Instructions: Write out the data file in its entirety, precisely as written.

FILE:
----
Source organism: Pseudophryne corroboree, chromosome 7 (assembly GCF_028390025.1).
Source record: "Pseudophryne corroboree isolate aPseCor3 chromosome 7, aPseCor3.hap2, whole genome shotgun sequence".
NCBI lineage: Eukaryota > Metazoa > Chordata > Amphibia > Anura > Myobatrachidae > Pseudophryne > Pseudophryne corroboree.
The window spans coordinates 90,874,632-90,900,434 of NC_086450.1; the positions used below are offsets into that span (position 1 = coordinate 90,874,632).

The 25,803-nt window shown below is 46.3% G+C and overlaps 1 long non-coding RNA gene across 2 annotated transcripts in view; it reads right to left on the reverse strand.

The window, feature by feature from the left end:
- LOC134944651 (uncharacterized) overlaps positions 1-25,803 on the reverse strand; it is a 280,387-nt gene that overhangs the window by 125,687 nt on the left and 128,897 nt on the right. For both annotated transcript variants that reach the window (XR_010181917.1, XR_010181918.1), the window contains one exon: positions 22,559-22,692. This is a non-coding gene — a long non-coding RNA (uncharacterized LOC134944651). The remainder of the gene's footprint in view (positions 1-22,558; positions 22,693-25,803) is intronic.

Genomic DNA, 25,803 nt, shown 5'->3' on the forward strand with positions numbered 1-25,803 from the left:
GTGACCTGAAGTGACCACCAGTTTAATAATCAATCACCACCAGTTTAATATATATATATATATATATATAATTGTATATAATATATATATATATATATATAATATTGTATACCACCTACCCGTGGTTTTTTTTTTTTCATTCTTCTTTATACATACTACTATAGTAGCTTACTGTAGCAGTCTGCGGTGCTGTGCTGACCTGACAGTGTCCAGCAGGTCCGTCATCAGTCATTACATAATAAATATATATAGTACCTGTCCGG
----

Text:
Source organism: Pseudophryne corroboree, chromosome 7 (assembly GCF_028390025.1).
Source record: "Pseudophryne corroboree isolate aPseCor3 chromosome 7, aPseCor3.hap2, whole genome shotgun sequence".
NCBI lineage: Eukaryota > Metazoa > Chordata > Amphibia > Anura > Myobatrachidae > Pseudophryne > Pseudophryne corroboree.
The window spans coordinates 90,874,632-90,900,434 of NC_086450.1; the positions used below are offsets into that span (position 1 = coordinate 90,874,632).

The 25,803-nt window shown below is 46.3% G+C and overlaps 1 long non-coding RNA gene across 2 annotated transcripts in view; it reads right to left on the reverse strand.

The window, feature by feature from the left end:
- LOC134944651 (uncharacterized) overlaps positions 1-25,803 on the reverse strand; it is a 280,387-nt gene that overhangs the window by 125,687 nt on the left and 128,897 nt on the right. For both annotated transcript variants that reach the window (XR_010181917.1, XR_010181918.1), the window contains one exon: positions 22,559-22,692. This is a non-coding gene — a long non-coding RNA (uncharacterized LOC134944651). The remainder of the gene's footprint in view (positions 1-22,558; positions 22,693-25,803) is intronic.

Genomic DNA, 25,803 nt, shown 5'->3' on the forward strand with positions numbered 1-25,803 from the left:
GTGACCTGAAGTGACCACCAGTTTAATAATCAATCACCACCAGTTTAATATATATATATATATATATATAATTGTATATAATATATATATATATATATATAATATTGTATACCACCTACCCGTGGTTTTTTTTTTTTCATTCTTCTTTATACATACTACTATAGTAGCTTACTGTAGCAGTCTGCGGTGCTGTGCTGACCTGACAGTGTCCAGCAGGTCCGTCATCAGTCATTACATAATAAATATATATAGTACCTGTCCGG